Adriane Carr has edge in Vancouver mayoral race, early poll shows

Vancouver Coun. Adriane Carr. Jaime Kowal Photography

An early poll gives Vancouver’s sole Green city councillor the edge in the race for mayor.

The new survey from Research Co. found that 26 per cent of of respondents tapped Green Coun. Adriane Carr as a “good choice” for the city’s top job.

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In second place with 16 per cent was social activist Jean Swanson, who ran unsuccessfully for council in last year’s byelection.

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Independent candidate Shauna Sylvester, director of Simon Fraser University’s Centre for Dialogue, came in third with the support of eight per cent of respondents.

Research Co. president Mario Canseco said Carr is pulling support from across the political spectrum.

“She’s seen as a good choice by those who voted for Vision Vancouver in the last election and for the Non-Partisan Association (NPA) in the last election. So there’s definitely a scenario here where the Greens are seen as a very good choice by the voters,” he said.

“I think this will definitely make the Greens think twice about whether they want to run her as a candidate for mayor.”

It wouldn’t be the first time Carr has succeeded at attracting support across party lines. In the 2014 election, she earned more votes than any other councillor on the ballot.

Carr has not committed to running for mayor. Last week she told Global News she is “ready and willing” to run, but is waiting for the party to assess her potential support before deciding.

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The poll, which asked voters to rate 11 possible candidates, also suggests that other would-be mayors have some work to do to introduce themselves to voters.

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Nearly half of respondents (47 per cent) didn’t know who rookie NPA councillor Hector Bremner was, while 54 per cent couldn’t identify NPA Park Board Commissioner John Coupar and 50 per cent didn’t know financial analyst Glen Chernen, who is also seeking the NPA nomination.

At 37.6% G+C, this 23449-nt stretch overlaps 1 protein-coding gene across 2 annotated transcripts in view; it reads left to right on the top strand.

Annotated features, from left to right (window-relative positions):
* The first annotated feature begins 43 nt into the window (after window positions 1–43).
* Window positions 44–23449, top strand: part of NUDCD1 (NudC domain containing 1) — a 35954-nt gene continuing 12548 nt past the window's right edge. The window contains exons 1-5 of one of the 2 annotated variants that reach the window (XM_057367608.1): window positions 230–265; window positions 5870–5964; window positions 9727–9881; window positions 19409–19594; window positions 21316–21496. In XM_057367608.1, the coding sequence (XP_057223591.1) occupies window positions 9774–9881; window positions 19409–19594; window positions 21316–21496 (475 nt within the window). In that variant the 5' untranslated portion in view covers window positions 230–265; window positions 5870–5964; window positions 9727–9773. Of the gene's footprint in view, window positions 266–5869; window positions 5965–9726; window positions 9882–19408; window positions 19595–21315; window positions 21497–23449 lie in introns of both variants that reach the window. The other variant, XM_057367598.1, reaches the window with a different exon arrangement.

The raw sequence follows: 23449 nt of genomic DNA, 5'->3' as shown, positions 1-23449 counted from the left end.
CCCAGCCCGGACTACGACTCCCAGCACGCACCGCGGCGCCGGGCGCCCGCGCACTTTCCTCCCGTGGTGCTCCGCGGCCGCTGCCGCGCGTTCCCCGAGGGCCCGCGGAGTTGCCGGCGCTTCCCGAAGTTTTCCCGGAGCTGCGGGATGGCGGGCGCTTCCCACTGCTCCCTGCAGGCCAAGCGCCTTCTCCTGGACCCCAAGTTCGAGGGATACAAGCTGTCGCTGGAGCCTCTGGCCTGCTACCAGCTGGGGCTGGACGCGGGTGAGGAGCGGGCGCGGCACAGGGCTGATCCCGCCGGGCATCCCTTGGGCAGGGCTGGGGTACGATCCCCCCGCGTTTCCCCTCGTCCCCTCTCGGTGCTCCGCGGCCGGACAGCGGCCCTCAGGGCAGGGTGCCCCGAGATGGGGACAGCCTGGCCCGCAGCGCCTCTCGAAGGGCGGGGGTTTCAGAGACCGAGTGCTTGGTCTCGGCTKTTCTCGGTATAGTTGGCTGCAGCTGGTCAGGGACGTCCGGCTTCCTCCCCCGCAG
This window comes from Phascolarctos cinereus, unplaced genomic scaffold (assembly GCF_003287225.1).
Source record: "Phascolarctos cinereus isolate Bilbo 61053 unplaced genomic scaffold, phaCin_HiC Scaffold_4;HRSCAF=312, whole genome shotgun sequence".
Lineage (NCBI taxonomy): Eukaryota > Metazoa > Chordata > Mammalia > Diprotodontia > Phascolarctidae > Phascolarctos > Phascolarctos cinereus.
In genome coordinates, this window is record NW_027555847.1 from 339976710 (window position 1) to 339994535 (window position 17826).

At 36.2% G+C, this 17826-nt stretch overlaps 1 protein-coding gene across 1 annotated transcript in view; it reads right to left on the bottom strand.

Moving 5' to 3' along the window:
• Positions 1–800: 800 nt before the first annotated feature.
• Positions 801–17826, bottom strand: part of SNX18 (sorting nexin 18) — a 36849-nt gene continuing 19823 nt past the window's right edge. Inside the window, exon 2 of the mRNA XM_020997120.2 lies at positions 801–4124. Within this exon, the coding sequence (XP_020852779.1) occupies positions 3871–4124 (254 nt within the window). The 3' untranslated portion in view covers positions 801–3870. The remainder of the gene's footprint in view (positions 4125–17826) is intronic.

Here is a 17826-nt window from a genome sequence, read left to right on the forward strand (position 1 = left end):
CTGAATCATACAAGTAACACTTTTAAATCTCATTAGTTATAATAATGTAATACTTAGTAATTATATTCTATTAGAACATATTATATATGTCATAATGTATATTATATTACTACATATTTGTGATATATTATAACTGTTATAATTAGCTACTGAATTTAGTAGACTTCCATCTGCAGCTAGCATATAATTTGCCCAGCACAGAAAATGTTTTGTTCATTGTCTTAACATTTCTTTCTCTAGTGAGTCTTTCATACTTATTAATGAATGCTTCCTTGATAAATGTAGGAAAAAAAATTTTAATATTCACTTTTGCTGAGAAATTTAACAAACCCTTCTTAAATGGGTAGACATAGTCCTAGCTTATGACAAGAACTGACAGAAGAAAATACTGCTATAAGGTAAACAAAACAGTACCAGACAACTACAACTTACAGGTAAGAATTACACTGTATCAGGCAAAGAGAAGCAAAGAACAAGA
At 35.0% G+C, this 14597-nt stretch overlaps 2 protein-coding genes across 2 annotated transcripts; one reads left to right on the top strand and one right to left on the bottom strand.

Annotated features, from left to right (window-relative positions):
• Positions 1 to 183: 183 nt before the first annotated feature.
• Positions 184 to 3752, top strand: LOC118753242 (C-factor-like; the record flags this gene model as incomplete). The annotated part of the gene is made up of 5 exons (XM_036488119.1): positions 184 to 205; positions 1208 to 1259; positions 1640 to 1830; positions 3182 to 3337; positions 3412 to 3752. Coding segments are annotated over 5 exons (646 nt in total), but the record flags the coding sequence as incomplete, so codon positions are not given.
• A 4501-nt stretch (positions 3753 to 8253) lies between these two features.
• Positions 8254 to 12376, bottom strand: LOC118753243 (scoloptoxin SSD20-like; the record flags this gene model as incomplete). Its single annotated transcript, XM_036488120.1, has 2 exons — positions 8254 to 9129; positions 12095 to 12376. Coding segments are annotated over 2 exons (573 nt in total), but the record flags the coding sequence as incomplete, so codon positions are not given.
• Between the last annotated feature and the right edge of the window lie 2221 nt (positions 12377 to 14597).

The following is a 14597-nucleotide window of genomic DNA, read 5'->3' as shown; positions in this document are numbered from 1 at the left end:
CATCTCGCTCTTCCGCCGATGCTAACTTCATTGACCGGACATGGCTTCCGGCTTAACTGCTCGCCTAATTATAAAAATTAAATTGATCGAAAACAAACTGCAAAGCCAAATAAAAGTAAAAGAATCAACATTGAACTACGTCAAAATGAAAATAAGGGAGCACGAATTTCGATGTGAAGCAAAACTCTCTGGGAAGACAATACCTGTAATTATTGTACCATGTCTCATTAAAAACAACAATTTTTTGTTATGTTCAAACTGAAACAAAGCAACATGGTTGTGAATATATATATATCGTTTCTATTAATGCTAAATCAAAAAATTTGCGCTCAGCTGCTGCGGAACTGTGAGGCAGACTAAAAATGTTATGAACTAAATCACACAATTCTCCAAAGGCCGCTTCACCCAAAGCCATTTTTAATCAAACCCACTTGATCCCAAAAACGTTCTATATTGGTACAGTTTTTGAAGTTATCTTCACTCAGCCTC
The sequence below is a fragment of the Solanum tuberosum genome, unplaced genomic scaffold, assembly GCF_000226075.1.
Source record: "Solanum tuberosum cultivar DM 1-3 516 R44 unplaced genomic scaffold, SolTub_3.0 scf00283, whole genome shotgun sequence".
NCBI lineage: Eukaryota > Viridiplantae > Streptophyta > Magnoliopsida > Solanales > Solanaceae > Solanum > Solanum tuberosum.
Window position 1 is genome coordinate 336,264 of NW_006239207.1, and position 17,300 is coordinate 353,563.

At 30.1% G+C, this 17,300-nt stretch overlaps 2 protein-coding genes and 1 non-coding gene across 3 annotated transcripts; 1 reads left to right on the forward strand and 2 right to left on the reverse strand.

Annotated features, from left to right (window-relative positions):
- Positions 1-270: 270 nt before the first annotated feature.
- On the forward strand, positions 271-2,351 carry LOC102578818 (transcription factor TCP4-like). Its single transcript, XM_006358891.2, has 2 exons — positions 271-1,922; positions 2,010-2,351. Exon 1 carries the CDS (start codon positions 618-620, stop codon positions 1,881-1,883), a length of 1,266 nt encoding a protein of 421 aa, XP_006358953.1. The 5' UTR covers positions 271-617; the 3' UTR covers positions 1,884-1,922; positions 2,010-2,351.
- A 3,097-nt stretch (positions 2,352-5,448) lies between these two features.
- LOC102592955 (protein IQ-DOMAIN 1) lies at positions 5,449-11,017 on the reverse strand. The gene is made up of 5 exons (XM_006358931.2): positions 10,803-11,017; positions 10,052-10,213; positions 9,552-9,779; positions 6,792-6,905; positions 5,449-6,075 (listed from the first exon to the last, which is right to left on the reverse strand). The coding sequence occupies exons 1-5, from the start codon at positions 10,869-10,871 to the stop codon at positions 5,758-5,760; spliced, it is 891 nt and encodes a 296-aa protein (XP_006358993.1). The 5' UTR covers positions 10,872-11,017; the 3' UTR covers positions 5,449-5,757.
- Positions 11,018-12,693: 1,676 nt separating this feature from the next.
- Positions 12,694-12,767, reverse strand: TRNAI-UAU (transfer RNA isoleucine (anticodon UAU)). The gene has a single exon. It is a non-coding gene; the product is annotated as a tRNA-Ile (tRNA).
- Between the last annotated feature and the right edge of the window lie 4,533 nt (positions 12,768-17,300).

Of the would-be NPA candidates, Bremner — who won his council seat in Vancouver’s 2017 byelection — scored the best with six per cent support in a shot for mayor.

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“It’s a very complex matter because indeed, he won that election but it was a byelection with a very low voter turnout,” Canseco said.

“When you have a situation like that even though you win you’re not going to get the same amount of coverage and headlines that you would win as someone who was a councillor for a longer time.”

Former Conservative Party MP Wai Young who is also running, got the nod from three per cent.

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The poll also provides a snapshot of voters’ feelings towards the major civic parties.

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Nearly half of respondents (48 per cent) had a positive opinion of the Vancouver Green Party, while 22 per cent gave them thumbs down.

Vision Vancouver, which currently holds power, is seen negatively by 43 per cent, while just 26 per cent saw the party in a good light. A third of respondents had negative feelings about the NPA, compared to 23 per cent who gave them the thumbs up.

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Voters were split on the Coalition of Progressive Electors (COPE), which was shut out in the 2014 election, with 27 per cent having each a positive and negative view.  OneCity, which captured a school board seat in the 2017 Vancouver byelection, was thought of positively by 14 per cent of respondents.

However, Canseco stressed that the Oct. 20 election is still more than six months away, and that the 2018 campaign won’t be like any in recent memory.

“One of the difficulties that all of the candidates will be facing is this will be a very different campaign from ones in the past,” he said.

“The fact that you no longer have big union or corporate donations is going to make this seem like more of the grassroots campaigns that we were used to in the 1970s and 1980s before we started to have really well established [municipal] political parties.”
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The online poll was conducted from a sample of 400 adults in Vancouver between April 9 and 10, and has a margin of error of +/- 4.9 per cent.

  • With files from Ria Renouf and Kyle Benning

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